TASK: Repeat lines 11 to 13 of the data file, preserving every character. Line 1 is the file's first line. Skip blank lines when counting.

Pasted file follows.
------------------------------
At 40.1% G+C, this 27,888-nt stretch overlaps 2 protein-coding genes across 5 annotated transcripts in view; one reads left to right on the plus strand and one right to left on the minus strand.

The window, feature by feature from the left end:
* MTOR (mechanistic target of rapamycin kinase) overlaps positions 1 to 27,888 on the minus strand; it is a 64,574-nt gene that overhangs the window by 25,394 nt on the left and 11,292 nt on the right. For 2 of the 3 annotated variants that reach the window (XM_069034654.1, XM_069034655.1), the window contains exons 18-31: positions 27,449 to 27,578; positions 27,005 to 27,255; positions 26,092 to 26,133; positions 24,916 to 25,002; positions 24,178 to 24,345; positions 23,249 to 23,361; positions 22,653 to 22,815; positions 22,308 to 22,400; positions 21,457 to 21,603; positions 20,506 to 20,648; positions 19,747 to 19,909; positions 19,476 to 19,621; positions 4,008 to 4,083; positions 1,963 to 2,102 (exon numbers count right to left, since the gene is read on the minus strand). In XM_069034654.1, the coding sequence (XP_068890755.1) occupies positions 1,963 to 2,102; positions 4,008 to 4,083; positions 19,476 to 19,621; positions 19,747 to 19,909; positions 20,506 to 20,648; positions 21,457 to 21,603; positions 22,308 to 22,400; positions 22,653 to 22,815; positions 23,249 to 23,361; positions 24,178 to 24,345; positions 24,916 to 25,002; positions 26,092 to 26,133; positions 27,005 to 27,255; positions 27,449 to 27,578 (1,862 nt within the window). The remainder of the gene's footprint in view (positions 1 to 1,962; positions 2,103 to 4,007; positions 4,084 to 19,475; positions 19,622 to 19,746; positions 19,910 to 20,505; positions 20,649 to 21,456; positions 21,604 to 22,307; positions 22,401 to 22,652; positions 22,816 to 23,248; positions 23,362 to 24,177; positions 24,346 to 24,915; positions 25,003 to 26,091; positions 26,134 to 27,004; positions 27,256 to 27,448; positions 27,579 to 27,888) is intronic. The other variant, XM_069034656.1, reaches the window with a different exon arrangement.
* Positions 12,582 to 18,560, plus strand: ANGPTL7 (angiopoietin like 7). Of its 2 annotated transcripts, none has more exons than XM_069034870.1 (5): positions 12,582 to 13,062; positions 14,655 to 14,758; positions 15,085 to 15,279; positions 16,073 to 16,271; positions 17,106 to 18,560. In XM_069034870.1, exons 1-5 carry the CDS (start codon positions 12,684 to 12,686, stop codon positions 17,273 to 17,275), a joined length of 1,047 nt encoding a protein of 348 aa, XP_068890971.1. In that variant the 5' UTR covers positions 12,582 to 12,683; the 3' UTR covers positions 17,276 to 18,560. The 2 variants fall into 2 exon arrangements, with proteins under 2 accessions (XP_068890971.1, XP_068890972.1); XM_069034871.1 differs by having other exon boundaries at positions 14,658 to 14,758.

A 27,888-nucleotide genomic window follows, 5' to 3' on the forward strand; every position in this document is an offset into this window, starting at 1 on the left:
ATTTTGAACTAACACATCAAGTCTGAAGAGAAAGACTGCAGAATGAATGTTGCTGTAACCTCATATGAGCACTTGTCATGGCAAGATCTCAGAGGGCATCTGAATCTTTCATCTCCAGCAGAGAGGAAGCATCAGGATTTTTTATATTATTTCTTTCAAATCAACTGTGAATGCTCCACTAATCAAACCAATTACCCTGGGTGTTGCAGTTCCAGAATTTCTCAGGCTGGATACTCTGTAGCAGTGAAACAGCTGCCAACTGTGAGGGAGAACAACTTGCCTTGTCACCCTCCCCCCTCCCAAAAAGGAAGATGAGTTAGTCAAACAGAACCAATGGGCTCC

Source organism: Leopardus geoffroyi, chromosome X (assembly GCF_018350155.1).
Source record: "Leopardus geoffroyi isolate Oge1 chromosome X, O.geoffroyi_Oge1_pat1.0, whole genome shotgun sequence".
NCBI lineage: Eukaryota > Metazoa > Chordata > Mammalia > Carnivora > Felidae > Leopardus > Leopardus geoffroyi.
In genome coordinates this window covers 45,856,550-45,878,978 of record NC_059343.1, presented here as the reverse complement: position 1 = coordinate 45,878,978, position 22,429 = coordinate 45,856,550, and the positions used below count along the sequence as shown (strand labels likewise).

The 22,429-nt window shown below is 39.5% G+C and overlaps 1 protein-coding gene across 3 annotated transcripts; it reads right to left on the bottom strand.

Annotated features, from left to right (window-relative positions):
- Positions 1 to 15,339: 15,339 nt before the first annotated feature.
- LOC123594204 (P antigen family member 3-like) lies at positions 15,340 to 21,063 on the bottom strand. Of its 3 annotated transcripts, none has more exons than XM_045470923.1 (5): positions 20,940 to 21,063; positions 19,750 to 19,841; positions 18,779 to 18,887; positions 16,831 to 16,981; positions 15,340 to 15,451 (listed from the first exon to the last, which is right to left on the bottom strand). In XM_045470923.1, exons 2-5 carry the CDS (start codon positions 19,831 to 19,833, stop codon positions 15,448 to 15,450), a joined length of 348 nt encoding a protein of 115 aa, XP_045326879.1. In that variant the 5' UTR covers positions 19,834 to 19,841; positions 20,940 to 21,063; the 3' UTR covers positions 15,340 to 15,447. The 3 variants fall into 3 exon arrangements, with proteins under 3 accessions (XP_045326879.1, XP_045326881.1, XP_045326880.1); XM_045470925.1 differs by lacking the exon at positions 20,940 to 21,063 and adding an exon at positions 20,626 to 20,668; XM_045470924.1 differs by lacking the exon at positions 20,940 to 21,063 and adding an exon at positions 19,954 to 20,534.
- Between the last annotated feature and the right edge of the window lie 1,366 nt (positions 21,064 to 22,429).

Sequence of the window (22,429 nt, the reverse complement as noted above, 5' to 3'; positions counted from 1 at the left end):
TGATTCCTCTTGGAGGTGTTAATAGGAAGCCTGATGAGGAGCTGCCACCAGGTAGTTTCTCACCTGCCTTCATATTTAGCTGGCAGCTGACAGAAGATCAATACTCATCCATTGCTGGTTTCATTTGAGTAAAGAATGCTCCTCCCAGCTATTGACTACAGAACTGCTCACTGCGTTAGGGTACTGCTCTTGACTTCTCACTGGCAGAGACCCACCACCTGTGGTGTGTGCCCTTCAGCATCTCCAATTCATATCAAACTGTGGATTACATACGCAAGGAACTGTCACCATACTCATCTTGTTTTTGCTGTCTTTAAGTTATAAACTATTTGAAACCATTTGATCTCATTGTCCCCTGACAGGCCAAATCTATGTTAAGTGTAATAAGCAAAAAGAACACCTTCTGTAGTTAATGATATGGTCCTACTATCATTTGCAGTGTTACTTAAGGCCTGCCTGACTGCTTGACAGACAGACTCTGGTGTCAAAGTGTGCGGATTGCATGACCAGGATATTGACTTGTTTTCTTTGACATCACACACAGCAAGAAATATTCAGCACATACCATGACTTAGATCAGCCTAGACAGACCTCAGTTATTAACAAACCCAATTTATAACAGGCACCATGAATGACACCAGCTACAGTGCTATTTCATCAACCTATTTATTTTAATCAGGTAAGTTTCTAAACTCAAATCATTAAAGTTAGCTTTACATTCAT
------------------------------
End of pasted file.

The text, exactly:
The 22,429-nt window shown below is 39.5% G+C and overlaps 1 protein-coding gene across 3 annotated transcripts; it reads right to left on the bottom strand.

Annotated features, from left to right (window-relative positions):
- Positions 1 to 15,339: 15,339 nt before the first annotated feature.